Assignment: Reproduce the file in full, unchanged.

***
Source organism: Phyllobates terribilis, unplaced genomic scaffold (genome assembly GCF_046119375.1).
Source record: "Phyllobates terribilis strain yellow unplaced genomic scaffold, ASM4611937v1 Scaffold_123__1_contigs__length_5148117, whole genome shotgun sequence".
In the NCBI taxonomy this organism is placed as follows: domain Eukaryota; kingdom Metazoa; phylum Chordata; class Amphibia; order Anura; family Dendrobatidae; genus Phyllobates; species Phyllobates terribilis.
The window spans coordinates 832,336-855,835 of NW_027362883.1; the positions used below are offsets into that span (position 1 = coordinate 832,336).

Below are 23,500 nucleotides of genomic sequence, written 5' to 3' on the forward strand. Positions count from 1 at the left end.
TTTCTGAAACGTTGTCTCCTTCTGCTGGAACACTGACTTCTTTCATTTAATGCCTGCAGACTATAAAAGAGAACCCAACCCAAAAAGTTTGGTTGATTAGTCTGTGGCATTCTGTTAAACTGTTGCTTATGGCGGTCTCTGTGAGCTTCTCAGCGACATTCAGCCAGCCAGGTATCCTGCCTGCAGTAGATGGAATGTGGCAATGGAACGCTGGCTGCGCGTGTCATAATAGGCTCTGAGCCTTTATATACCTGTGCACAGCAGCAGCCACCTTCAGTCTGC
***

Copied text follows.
Source organism: Phyllobates terribilis, unplaced genomic scaffold (genome assembly GCF_046119375.1).
Source record: "Phyllobates terribilis strain yellow unplaced genomic scaffold, ASM4611937v1 Scaffold_123__1_contigs__length_5148117, whole genome shotgun sequence".
In the NCBI taxonomy this organism is placed as follows: domain Eukaryota; kingdom Metazoa; phylum Chordata; class Amphibia; order Anura; family Dendrobatidae; genus Phyllobates; species Phyllobates terribilis.
The window spans coordinates 832,336-855,835 of NW_027362883.1; the positions used below are offsets into that span (position 1 = coordinate 832,336).

Below are 23,500 nucleotides of genomic sequence, written 5' to 3' on the forward strand. Positions count from 1 at the left end.
TTTCTGAAACGTTGTCTCCTTCTGCTGGAACACTGACTTCTTTCATTTAATGCCTGCAGACTATAAAAGAGAACCCAACCCAAAAAGTTTGGTTGATTAGTCTGTGGCATTCTGTTAAACTGTTGCTTATGGCGGTCTCTGTGAGCTTCTCAGCGACATTCAGCCAGCCAGGTATCCTGCCTGCAGTAGATGGAATGTGGCAATGGAACGCTGGCTGCGCGTGTCATAATAGGCTCTGAGCCTTTATATACCTGTGCACAGCAGCAGCCACCTTCAGTCTGC